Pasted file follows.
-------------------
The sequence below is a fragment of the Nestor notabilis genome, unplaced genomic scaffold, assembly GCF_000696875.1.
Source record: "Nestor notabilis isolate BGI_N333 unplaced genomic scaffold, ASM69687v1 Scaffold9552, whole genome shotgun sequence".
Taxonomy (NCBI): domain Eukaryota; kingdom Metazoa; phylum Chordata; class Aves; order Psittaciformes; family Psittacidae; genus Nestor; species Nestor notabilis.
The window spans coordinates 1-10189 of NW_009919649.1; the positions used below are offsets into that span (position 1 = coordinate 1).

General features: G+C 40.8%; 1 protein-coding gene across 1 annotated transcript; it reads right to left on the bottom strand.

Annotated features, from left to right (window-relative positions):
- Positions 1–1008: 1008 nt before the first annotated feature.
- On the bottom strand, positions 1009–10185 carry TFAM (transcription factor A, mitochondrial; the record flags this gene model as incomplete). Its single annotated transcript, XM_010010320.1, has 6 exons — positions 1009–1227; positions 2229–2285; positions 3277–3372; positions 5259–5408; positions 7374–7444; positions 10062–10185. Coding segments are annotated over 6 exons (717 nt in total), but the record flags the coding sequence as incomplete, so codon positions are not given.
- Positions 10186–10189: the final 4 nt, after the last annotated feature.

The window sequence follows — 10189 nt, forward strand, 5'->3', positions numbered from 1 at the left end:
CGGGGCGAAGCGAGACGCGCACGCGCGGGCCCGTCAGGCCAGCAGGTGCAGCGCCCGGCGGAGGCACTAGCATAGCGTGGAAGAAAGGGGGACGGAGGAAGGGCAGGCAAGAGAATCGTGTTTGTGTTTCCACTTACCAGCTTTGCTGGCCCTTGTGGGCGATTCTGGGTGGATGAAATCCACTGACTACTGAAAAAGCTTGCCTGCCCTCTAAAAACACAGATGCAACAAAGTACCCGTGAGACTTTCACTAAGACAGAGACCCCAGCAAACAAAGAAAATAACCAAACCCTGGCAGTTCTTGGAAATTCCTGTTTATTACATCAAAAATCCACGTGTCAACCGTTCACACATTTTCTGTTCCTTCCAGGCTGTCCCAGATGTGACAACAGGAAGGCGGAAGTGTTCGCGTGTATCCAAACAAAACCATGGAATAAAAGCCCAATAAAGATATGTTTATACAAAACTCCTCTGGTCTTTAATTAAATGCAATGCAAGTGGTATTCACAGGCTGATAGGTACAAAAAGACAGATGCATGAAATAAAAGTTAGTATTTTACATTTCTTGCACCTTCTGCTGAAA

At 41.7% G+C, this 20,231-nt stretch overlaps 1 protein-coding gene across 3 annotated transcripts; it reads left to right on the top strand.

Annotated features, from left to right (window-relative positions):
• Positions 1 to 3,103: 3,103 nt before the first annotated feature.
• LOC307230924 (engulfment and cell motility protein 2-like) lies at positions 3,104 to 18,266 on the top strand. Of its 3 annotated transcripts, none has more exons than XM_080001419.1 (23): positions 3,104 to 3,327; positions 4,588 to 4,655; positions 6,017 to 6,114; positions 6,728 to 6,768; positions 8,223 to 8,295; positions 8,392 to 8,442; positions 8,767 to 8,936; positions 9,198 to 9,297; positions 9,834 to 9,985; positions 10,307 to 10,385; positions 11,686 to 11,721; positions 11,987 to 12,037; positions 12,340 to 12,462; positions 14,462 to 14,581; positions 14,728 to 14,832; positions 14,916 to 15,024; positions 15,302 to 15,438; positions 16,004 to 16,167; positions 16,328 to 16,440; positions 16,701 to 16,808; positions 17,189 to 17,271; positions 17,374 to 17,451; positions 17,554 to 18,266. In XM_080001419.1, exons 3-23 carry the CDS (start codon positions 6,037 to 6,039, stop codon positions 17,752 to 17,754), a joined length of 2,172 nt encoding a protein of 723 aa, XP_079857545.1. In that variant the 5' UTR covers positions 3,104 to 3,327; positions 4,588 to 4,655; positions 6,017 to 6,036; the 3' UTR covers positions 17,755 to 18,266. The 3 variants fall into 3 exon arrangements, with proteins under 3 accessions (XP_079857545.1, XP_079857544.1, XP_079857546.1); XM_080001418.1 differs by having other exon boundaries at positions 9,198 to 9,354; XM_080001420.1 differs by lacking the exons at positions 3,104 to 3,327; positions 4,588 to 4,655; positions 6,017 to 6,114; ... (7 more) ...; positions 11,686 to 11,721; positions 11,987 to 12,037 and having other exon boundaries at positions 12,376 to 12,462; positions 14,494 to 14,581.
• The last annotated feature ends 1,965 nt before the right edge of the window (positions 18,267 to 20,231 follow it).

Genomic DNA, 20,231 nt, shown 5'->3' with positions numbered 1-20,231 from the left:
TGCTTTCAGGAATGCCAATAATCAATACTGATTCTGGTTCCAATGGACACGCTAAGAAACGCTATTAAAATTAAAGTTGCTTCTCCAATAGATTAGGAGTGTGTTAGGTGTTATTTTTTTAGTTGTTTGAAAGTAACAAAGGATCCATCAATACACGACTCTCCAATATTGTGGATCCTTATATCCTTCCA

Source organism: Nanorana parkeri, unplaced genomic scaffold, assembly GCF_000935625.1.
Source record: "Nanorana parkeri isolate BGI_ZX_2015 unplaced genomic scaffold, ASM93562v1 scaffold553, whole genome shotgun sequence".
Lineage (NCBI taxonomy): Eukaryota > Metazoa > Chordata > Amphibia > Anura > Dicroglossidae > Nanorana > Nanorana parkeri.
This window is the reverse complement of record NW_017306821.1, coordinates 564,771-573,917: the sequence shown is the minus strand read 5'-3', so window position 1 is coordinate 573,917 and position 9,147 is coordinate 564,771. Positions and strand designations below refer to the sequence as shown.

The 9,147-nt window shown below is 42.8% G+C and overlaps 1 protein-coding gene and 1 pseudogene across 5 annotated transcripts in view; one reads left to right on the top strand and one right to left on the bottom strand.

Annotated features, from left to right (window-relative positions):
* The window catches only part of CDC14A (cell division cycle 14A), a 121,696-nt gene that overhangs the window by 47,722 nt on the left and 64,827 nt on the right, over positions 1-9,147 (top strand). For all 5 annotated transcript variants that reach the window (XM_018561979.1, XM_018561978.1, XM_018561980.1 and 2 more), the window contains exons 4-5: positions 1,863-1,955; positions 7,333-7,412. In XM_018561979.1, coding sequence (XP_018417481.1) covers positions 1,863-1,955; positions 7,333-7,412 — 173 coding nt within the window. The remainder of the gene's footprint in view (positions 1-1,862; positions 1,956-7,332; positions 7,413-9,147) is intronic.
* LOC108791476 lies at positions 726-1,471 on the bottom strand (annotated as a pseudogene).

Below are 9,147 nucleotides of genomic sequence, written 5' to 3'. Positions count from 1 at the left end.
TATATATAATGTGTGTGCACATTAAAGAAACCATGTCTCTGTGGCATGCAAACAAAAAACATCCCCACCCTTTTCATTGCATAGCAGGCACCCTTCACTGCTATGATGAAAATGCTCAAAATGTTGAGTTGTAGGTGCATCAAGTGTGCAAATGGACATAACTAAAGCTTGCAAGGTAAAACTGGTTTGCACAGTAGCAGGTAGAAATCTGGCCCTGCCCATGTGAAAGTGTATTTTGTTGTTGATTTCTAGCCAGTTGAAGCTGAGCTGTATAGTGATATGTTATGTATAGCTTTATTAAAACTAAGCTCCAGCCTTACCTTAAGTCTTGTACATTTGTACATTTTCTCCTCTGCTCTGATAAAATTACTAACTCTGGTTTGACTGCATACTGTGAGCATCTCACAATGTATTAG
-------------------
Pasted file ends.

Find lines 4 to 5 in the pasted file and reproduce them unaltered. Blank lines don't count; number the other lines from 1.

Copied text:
The window spans coordinates 1-10189 of NW_009919649.1; the positions used below are offsets into that span (position 1 = coordinate 1).

General features: G+C 40.8%; 1 protein-coding gene across 1 annotated transcript; it reads right to left on the bottom strand.